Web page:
The best-selling memoir Eat Pray Love recounts a woman's journey around the world in search of solace after a challenging divorce. In the author's travels, she looks to pursue pleasure while in Italy, devotion in India, and a balance between the two in Indonesia. The book has been so immensely popular that it was recently adapted into a movie starring Julia Roberts. In today's challenging economy, you may not have the money or the free time to chuck your day job and travel around the world for a year. But you can apply the principles of Eat Pray Love to your own investing game plan without leaving the comfort of your living room.
The virtue of sin
In the book's first section, author Elizabeth Gilbert travels to Italy to find pleasure through studying the Italian language and eating her way back to health. There is no shortage of folks who take their pleasure and leisure time seriously, which means that stocks that cater to these needs can be very profitable investments. One mutual fund which seeks to benefit from the "seedy" side of pleasure-seekers is the Vice Fund
For example, consumer-goods names Philip Morris
Likewise, defense-related industrial stocks Lockheed Martin
A higher calling
In the next leg of her journey, Gilbert travels to India to study devotion at an ashram, or religious sanctuary. Fortunately, individuals with strong religious or social beliefs don't have to check their beliefs at the door when it comes to investing. For example, the Ave Maria line of mutual funds offers investments compatible with traditional Catholic belief systems. There are other religious- and socially screened funds available, but I think one of the best options is Neuberger Berman Socially Responsive
This large-cap fund avoids stocks that operate in the alcohol, gaming, tobacco, or weapons industries, instead seeks out attractive names with socially responsible workplace and environmental policies. Right now, the tech sector is overweighted in the portfolio, including big names such as Yahoo! and Intuit
Many socially screened funds have failed to keep pace with the market, but Neuberger Berman Socially Responsive has certainly earned its place at the top of the heap. Over the past decade and a half, the fund has outpaced more than 80% of all large-blend funds with a 7% annualized return. If you like your investments with a side of conscience, consider adding this fund to your portfolio.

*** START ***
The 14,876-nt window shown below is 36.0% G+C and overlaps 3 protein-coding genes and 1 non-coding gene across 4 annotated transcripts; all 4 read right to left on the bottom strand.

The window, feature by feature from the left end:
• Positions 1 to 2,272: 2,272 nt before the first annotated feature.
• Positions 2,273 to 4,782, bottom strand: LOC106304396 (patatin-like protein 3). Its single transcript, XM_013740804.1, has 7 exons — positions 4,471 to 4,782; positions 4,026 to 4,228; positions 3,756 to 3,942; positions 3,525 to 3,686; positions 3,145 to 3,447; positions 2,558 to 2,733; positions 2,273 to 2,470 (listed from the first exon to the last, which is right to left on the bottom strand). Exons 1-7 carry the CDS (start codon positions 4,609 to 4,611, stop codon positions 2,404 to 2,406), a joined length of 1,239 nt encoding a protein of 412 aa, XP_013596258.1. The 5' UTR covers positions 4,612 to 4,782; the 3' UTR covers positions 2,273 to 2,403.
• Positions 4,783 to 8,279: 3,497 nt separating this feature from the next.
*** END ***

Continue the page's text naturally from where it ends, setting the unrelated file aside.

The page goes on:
Keeping it in balance
Of course, a life devoted entirely to hedonistic pleasure or to self-denying devotional practices isn't the healthiest approach. So in the final portion of "Eat Pray Love," the author makes her way to Indonesia to try to find a way of life that balances the two. Balance is an important lesson to take to heart for investors as well, since few people succeed by investing entirely in risky, high-octane growth stocks or by playing it safe and sticking completely to risk-free Treasury bonds. If you want to bring some balance to your portfolio, consider a top-tier balanced, or hybrid, mutual fund such as Vanguard Wellington
Vanguard Wellington invests in a combination of stocks and bonds, making it appropriate for investors of all age ranges. On the stock side, management likes high-quality, financially stable names selling at low valuations that also offer up decent dividend yields. AT&T
So even if you don't read the book or see the movie, you can take some important tips from the phenomenon that is Eat Pray Love. And maybe you can start saving up for your own trip around the world -- next year, of course.
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Amanda Kish is the Fool's resident fund advisor for the Rule Your Retirement investment newsletter. At the time of publication, she did not own any of the funds or companies mentioned herein. Philip Morris International is a Motley Fool Global Gains choice. The Fool owns shares of Altria Group. The Fool has a disclosure policy.